While Starr himself has been the first to acknowledge the technical limitations of his drumming for the Beatles, the overall effect of his contribution has received high praise from notable drummers. Starr said, "Whenever I hear another drummer I know I'm no good. I'm no good on the technical things ... I'm your basic offbeat drummer with funny fills. The fills were funny because I'm really left-handed playing a right-handed kit. I can't roll around the drums because of that."
Martin's version was, "Ringo hit good and hard and used the tom-tom well, even though he couldn't do a roll to save his life", although Martin later added, "He's got tremendous feel. He always helped us to hit the right tempo for a song, and gave it that support — that rock-solid back-beat — that made the recording of all the Beatles' songs that much easier."
Martin praised Starr's drumming on Sgt. Pepper,
calling him "probably ... the finest rock drummer in the world today."
Lennon said, "Ringo's a damn good drummer. He always was a good drummer. He's not technically good, but I think Ringo's drumming is underrated the same way as Paul's bass playing is underrated."
McCartney sent Starr a postcard on 31 January 1969 (the day after the band's performance on the roof of Apple Studios), stating: "You are the greatest drummer in the world. Really."[nb 1]
Readers of Rolling Stone
magazine voted Starr as the fifth-greatest drummer of all time.
Drummer Steve Smith
extolled Starr's qualities beyond the technical, in terms of his musical contribution as drummer:
Before Ringo, drum stars were measured by their soloing ability and virtuosity. Ringo's popularity brought forth a new paradigm in how the public saw drummers. We started to see the drummer as an equal participant in the compositional aspect. One of Ringo's great qualities was that he composed unique, stylistic drum parts for the Beatles' songs. His parts are so signature to the songs that you can listen to a Ringo drum part without the rest of the music and still identify the song.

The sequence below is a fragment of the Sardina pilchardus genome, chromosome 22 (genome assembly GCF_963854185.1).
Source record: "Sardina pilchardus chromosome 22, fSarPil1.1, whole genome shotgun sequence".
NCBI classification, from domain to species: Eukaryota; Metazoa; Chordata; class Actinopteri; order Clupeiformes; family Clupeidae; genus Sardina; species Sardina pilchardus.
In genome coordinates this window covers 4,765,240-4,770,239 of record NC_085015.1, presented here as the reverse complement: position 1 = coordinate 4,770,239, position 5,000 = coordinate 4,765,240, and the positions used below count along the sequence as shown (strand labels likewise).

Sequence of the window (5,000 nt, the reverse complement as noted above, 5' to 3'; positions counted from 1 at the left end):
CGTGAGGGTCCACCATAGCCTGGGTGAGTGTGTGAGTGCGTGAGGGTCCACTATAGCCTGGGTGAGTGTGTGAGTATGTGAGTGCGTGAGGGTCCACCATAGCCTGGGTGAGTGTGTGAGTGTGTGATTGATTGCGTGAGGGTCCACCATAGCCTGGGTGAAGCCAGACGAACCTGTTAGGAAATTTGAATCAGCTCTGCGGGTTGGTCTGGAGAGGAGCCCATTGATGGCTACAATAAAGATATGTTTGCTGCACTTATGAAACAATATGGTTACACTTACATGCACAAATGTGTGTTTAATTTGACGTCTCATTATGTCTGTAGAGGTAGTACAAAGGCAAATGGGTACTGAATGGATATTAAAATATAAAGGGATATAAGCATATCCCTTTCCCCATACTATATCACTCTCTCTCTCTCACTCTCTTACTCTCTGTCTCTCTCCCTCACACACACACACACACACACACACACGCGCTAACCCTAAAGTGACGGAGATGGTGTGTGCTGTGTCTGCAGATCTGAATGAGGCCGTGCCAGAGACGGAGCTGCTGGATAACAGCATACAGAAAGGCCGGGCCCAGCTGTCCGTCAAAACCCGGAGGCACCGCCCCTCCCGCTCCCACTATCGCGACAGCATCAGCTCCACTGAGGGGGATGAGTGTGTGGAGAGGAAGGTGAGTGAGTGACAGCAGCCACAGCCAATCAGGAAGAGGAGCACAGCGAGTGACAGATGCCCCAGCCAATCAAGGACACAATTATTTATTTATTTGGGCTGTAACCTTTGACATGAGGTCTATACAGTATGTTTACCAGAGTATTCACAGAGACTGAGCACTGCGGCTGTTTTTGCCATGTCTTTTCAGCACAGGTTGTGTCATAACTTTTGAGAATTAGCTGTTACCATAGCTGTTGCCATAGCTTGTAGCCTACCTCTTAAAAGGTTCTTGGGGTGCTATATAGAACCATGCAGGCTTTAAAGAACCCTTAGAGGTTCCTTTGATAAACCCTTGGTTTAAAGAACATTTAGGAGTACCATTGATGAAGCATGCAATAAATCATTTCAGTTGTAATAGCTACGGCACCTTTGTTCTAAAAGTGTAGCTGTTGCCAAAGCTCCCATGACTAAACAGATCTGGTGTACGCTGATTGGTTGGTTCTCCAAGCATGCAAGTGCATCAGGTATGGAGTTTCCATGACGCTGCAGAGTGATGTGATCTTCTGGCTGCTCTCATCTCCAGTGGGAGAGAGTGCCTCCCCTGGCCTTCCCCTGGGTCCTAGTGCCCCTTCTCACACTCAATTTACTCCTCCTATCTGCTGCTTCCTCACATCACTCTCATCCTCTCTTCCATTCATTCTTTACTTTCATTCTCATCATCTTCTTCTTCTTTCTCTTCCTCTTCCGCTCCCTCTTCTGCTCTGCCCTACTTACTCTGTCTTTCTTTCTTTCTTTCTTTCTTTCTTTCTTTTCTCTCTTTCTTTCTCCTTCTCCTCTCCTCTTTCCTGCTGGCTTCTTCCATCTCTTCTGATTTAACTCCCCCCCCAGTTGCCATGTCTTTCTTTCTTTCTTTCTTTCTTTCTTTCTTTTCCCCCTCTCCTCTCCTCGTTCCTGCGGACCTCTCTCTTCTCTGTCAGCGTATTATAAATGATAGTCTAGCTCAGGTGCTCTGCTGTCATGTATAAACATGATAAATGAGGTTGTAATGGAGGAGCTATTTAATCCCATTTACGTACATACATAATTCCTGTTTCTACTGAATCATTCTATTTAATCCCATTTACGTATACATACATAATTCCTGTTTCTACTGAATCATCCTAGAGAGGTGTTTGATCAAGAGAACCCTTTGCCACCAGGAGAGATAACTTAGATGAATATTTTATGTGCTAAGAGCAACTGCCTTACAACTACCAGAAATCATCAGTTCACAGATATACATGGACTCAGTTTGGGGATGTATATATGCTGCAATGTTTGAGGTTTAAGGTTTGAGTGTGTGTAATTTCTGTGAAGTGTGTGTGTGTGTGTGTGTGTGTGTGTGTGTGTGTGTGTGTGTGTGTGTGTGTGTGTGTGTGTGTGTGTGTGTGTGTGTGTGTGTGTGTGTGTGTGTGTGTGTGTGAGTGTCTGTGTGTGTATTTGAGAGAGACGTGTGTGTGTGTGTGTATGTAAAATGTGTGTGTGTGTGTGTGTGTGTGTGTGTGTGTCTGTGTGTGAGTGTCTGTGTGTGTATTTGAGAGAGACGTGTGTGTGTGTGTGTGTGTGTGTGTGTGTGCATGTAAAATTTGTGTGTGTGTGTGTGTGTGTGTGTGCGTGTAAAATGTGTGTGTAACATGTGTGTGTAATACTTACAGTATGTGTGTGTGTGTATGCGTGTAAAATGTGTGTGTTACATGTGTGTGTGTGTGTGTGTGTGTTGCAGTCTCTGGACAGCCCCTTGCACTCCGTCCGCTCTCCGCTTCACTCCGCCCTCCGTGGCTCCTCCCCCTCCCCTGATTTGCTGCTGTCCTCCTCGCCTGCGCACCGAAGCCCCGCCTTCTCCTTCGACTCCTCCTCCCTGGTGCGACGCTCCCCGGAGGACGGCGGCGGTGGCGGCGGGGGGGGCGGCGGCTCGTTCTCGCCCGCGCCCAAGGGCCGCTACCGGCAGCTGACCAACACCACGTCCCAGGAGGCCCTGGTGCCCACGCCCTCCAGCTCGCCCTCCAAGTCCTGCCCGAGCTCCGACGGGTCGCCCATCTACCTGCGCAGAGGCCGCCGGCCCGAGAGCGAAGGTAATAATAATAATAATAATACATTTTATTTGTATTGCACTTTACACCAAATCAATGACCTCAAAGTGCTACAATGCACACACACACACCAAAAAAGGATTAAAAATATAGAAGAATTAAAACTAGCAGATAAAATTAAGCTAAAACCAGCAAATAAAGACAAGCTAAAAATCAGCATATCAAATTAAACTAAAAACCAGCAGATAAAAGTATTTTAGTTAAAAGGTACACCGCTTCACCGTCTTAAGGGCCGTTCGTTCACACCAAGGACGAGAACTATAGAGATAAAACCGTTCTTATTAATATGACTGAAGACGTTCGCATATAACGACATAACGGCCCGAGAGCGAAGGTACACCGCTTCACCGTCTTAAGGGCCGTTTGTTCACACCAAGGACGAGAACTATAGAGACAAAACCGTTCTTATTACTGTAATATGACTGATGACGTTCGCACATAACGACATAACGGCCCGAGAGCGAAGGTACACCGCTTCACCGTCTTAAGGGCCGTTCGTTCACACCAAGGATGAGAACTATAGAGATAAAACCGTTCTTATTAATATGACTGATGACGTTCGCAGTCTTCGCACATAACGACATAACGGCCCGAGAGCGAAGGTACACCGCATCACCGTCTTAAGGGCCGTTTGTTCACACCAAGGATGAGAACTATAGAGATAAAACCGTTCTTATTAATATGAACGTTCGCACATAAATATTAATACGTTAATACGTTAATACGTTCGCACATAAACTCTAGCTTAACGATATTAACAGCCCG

Starr influenced Phil Collins
the drummer for Genesis
, who said:
Starr is vastly underrated. The drum fills on the song "A Day in the Life" are very complex things. You could take a great drummer today and say, 'I want it like that.' He wouldn't know what to do.
In September 1980, John Lennon said this about Starr:
Ringo was a star in his own right in Liverpool before we even met. He was a professional drummer who sang and performed and had Ringo Starr-time and he was in one of the top groups in Britain but especially in Liverpool before we even had a drummer. So Ringo's talent would have come out one way or the other as something or other. I don't know what he would have ended up as, but whatever that spark is in Ringo that we all know but can't put our finger on — whether it is acting, drumming or singing I don't know — there is something in him that is projectable and he would have surfaced with or without the Beatles. Ringo is a damn good drummer.
Many drummers acknowledge Starr as an influence, including Steve Gorman
of the Black Crowes
, Don Henley
of The Eagles
, Dave Grohl
, Jen Ledger
, Max Weinberg
of the E Street Band
, Danny Carey
, Liberty DeVitto
of Billy Joel
's band, Nicko McBrain
of Iron Maiden
, Eric Carr
, Phil Rudd
, Orri Páll Dýrason
of Sigur Rós
original/former Dream Theater
drummer Mike Portnoy
, Pedro Andreu of Heroes del Silencio
In his extensive survey of the Beatles' recording sessions, Mark Lewisohn
confirmed that Starr was both proficient and remarkably reliable and consistent. According to Lewisohn, there were fewer than a dozen occasions in the Beatles' eight-year recording career where session "breakdowns" were caused by Starr making a mistake, while the vast majority of takes were stopped owing to mistakes by the other three members.
Starr is considered to have influenced various modern drumming techniques, such as the matched grip
, tuning the drums lower, and using muffling devices on tonal rings, as well as placing the drums on high risers for visibility as part of the band.
For the band's second recording session with Starr as a member on 11 September 1962, producer George Martin
replaced the studio-inexperienced Starr with session drummer Andy White
to record takes for what would be the two sides
of the Beatles' first single, "Love Me Do
" backed with "P.S. I Love You
Starr played tambourine on "Love Me Do" and maracas on "P.S. I Love You" for this session.
McCartney took over the drums on "Back in the U.S.S.R.
" and "Dear Prudence
" from the White Album
(1968) after Starr had walked out,
and also played the drums on "The Ballad of John and Yoko
", recorded on 14 April 1969, since only he and Lennon were immediately available to record the song.
Starr commented that he was lucky in being "surrounded by three frustrated drummers".